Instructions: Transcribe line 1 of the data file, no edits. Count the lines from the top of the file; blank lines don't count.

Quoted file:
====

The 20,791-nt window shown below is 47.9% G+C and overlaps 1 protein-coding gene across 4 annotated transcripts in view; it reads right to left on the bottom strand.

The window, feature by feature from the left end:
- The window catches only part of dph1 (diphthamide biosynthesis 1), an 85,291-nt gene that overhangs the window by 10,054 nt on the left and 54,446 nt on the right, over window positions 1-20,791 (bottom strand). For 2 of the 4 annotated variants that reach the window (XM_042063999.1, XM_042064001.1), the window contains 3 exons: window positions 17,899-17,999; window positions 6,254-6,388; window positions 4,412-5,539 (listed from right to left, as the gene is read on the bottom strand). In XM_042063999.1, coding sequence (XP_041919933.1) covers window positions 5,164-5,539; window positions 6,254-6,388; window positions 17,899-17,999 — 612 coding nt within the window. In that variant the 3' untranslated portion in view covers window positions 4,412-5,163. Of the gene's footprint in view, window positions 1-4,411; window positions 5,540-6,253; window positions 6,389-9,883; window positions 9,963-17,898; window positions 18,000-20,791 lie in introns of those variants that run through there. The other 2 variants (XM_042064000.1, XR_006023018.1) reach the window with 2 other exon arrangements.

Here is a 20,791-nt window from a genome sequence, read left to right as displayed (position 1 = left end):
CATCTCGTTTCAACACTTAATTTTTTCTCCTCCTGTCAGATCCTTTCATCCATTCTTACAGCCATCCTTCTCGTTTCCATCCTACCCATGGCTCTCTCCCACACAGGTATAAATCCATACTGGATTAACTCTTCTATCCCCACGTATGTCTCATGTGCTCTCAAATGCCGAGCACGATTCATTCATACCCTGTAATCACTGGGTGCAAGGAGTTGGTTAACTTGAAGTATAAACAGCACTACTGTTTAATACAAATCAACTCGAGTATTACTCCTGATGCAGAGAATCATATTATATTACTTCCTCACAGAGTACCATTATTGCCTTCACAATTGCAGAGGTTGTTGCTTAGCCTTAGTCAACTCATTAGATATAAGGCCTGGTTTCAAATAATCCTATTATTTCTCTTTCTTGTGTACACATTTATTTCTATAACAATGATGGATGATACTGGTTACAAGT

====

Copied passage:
The 20,791-nt window shown below is 47.9% G+C and overlaps 1 protein-coding gene across 4 annotated transcripts in view; it reads right to left on the bottom strand.